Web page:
Small Black are a band for all seasons. Now, on the cusp of summer, the EP feels like a perfect stepping stone towards those blue-sky months but, no doubt, when the album appears in the autumn it’ll most likely be the perfect soundtrack for watching the falling conkers and strolling across auburn, leaf-littered parks, the detritus cast off from the trees crunching satisfyingly under foot. Satisfying, too, is the band’s genuine enthusiasm for music, and their happiness at the success of their peers. One gets the sense that the recent pilgrimage to SXSW was made as much as fans as it was to tout their musical wares: "We ended up playing fourteen shows in four days," reminisces Kolenik. "I was quite sick the entire time, so pretty much I would play all the shows and then immediately take some Nyquil and pass out on an air mattress. Next year, we’re going to take it a lot easier." It wasn’t all unhappy memories, though: "We saw some amazing bands too. Delorean, Best Coast, Tanlines, Lemonade." For the band, it was as much about everyone else as it was about them.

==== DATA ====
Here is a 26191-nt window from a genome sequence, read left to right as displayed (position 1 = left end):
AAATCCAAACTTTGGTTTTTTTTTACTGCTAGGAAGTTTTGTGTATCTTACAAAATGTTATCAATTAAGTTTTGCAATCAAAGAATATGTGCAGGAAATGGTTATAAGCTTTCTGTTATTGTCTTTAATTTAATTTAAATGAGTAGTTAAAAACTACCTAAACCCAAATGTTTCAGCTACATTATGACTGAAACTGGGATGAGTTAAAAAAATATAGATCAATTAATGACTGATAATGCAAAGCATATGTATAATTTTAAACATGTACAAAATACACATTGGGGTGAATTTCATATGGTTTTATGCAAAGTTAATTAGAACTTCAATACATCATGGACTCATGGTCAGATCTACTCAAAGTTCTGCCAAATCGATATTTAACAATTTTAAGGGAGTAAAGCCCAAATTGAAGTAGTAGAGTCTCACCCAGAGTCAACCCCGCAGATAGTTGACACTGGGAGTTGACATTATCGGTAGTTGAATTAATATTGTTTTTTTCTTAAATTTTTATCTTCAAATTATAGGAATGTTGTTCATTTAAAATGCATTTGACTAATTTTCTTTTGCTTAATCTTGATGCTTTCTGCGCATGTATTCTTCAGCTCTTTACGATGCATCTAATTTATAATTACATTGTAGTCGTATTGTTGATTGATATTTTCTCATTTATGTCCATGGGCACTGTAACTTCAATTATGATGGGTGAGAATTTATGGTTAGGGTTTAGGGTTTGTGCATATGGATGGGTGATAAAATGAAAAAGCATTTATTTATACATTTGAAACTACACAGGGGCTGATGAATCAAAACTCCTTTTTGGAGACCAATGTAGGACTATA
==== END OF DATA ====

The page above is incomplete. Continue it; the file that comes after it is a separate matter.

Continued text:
Their MySpace lists Gucci Mane and Cam’Ron next to Fluffy Lumbers and Psychobuildings, whilst Curtin has been quick to espouse his love for Lil Wayne’s Young Money roster in the press. Talking to Kolenik, one quickly gets a picture of how their disparate influences mould into one cohesive sound with such apparent ease: "Pop/Rap radio right now is so forward-thinking production wise. We’re just loving all the hits. Drake’s dominance of the radio right now might be unparalleled, even more dominant than Lil

Wayne in ‘08. He’s on every other song. I’m the big Gucci Mane fan in the band. He’s got the perfect blend of street & pop sensibility for me. I can’t wait until he gets out of the slammer. Juan actually is in Psychobuildings too. I love all the singles so much. So weird and catchy. Ryan loves dreamy/psych stuff. Jeff is a real fan of perfect pop songwriting. I think it all comes together into a nice mix of ideas and voices." And it’s really true. Whilst they might differ on other subjects ("I’m the only one in the band who cares at all about sports," Kolenik says. "I try to talk about Kevin Durant to empty ears all the time in the van.") their genuine affection for radio ready hits is clear, and it’s that love which makes listening to them such a rewarding experience.